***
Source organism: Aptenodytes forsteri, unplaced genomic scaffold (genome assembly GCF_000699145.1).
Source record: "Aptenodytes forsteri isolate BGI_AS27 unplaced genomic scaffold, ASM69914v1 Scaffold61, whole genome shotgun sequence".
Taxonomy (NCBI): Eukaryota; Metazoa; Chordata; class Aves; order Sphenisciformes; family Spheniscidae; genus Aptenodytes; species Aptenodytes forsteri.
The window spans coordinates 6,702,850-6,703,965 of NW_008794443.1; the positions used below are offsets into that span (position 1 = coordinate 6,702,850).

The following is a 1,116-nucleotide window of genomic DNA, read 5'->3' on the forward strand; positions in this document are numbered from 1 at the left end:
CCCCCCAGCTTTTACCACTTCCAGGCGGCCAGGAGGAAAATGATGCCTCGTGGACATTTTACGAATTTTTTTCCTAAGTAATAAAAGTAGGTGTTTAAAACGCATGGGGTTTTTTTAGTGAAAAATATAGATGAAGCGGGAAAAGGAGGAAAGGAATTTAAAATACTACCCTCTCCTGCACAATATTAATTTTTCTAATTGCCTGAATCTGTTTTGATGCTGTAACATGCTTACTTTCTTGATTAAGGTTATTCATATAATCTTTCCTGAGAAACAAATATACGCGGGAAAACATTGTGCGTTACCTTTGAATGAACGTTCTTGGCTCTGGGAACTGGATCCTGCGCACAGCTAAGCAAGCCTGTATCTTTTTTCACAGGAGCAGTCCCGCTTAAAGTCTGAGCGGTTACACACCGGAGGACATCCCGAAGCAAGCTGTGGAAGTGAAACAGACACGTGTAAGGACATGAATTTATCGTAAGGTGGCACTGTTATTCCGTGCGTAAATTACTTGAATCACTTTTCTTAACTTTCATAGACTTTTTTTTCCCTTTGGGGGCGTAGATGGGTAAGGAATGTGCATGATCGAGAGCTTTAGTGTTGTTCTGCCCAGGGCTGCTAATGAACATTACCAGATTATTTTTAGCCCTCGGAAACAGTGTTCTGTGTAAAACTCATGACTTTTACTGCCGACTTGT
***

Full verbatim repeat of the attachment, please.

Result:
Source organism: Aptenodytes forsteri, unplaced genomic scaffold (genome assembly GCF_000699145.1).
Source record: "Aptenodytes forsteri isolate BGI_AS27 unplaced genomic scaffold, ASM69914v1 Scaffold61, whole genome shotgun sequence".
Taxonomy (NCBI): Eukaryota; Metazoa; Chordata; class Aves; order Sphenisciformes; family Spheniscidae; genus Aptenodytes; species Aptenodytes forsteri.
The window spans coordinates 6,702,850-6,703,965 of NW_008794443.1; the positions used below are offsets into that span (position 1 = coordinate 6,702,850).

The following is a 1,116-nucleotide window of genomic DNA, read 5'->3' on the forward strand; positions in this document are numbered from 1 at the left end:
CCCCCCAGCTTTTACCACTTCCAGGCGGCCAGGAGGAAAATGATGCCTCGTGGACATTTTACGAATTTTTTTCCTAAGTAATAAAAGTAGGTGTTTAAAACGCATGGGGTTTTTTTAGTGAAAAATATAGATGAAGCGGGAAAAGGAGGAAAGGAATTTAAAATACTACCCTCTCCTGCACAATATTAATTTTTCTAATTGCCTGAATCTGTTTTGATGCTGTAACATGCTTACTTTCTTGATTAAGGTTATTCATATAATCTTTCCTGAGAAACAAATATACGCGGGAAAACATTGTGCGTTACCTTTGAATGAACGTTCTTGGCTCTGGGAACTGGATCCTGCGCACAGCTAAGCAAGCCTGTATCTTTTTTCACAGGAGCAGTCCCGCTTAAAGTCTGAGCGGTTACACACCGGAGGACATCCCGAAGCAAGCTGTGGAAGTGAAACAGACACGTGTAAGGACATGAATTTATCGTAAGGTGGCACTGTTATTCCGTGCGTAAATTACTTGAATCACTTTTCTTAACTTTCATAGACTTTTTTTTCCCTTTGGGGGCGTAGATGGGTAAGGAATGTGCATGATCGAGAGCTTTAGTGTTGTTCTGCCCAGGGCTGCTAATGAACATTACCAGATTATTTTTAGCCCTCGGAAACAGTGTTCTGTGTAAAACTCATGACTTTTACTGCCGACTTGT